Clubs and counties are responsible for putting workable systems in place to protect the kids who use their services.


Our responsibility at SCiG is to establish standard policies that will protect children in golf. We want to make sure that everywhere they play and train, young golfers are thriving in a safe and happy environment. 

To achieve this, the SCiG will:

  • work together to review strategies for safeguarding children; 
  • ensure that we communicate our decisions and policies throughout the SCiG partnership;  
  • ensure that all golfing organisations put clear, consistent child protection policies in place, which are regularly reviewed;
  • ensure that everyone working as part of a golfing organisation understands their responsibilities in terms of child protection;
  • develop a Child Protection Education and Training plan;
  • put a comprehensive case management system in place. 


Governing bodies are responsible for educating staff and professionals about child welfare, so that everyone is equipped to keep the players in their care safe. Governing bodies should also keep parents and kids in the loop about these policies. 

Specifically, they should:

  • develop good practice in recruiting, training and supervising staff and volunteers;
  • provide education and training about child protection to staff, PGA professionals, coaches and volunteers, advising on the right codes of conduct;
  • provide guidance on child protection for parents and young golfers;
  • respond to concerns and complaints about child welfare.


County unions and associations are directly responsibile for putting systems in place to protect the children involved in their junior golf activities. They should introduce procedures based on advice offered by SCiG and the golf governing bodies.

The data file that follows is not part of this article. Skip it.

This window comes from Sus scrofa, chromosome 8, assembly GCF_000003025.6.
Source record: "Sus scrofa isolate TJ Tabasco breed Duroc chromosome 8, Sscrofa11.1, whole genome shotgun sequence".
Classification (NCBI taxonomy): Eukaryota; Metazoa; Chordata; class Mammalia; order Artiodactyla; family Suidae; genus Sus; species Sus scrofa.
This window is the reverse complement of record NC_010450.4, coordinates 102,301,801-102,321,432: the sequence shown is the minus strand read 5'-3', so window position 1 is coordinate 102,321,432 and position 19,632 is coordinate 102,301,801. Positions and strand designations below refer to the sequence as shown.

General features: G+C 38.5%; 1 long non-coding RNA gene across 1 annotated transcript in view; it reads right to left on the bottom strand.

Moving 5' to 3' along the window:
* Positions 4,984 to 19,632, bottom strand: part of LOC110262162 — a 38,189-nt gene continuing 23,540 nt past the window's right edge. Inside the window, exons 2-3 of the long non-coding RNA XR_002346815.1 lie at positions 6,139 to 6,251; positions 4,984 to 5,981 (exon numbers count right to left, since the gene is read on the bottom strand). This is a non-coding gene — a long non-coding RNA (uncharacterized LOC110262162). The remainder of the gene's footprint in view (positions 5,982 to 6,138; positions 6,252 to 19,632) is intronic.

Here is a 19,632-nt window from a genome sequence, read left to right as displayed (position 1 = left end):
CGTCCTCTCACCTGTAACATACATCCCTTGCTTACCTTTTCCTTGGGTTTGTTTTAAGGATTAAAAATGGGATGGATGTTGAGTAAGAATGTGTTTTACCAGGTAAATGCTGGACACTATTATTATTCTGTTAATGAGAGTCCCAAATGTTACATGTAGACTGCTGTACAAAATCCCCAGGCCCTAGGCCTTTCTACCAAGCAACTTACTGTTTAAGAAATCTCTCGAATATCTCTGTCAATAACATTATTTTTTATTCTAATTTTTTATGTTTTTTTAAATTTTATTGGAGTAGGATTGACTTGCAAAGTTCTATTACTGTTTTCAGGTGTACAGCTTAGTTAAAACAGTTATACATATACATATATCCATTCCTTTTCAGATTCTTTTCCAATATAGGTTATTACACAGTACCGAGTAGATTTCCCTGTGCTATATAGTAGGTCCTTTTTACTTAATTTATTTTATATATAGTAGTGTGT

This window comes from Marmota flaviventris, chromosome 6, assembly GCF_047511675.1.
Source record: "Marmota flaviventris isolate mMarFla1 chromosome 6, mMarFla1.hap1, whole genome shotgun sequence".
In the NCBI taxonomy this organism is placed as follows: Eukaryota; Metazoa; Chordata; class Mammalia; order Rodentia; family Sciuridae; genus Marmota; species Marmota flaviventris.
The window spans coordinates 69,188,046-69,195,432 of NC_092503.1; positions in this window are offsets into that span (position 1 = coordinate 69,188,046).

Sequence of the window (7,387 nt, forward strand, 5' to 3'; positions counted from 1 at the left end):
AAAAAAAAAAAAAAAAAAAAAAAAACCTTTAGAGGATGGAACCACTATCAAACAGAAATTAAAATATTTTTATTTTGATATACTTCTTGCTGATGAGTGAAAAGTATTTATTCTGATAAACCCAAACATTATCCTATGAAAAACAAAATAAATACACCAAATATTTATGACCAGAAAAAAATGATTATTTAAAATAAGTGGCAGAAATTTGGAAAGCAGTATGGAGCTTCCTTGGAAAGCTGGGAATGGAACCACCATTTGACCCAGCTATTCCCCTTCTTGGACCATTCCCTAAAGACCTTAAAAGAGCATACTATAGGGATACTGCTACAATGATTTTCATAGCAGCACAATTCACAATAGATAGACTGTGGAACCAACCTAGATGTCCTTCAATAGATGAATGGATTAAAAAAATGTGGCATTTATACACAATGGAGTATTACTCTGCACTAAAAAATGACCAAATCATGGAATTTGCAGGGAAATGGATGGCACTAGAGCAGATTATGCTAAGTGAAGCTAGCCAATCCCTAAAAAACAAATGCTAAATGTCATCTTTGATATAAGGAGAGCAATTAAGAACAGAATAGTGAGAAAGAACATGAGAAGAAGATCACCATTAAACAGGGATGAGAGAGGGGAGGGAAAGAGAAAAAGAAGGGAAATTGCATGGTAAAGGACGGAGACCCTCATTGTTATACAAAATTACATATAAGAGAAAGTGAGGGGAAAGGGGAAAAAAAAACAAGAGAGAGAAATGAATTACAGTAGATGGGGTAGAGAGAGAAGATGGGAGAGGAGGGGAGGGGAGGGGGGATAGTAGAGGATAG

Each club is responsible for having effective child welfare procedures. The ideal, best practice advice should be adapted to suit each club’s needs. They have to meet the conditions of the Children Act 1989, which states: “Do what is reasonable in the circumstances for the purpose of safeguarding or promoting the child’s welfare.”

Clubs should consider doing the following things to make sure they’re living up to their duty of care: 

  • carry out an overall risk assessment for the club;
  • adapt the SCiG policies and procedures described on this website to suit their individual circumstances;
  • nominate a Club Welfare Officer, who is responsible for child safety. This person should report any incidents to the governing body’s lead Child Protection Officer, rather than make decisions about incidents themselves. 
  • nominate specific people to develop a plan for child protection, put the plan in place, and review it regularly. 
  • Promote staff and volunteer training in partnership with SCiG, including the use of this website to access basic information and policies.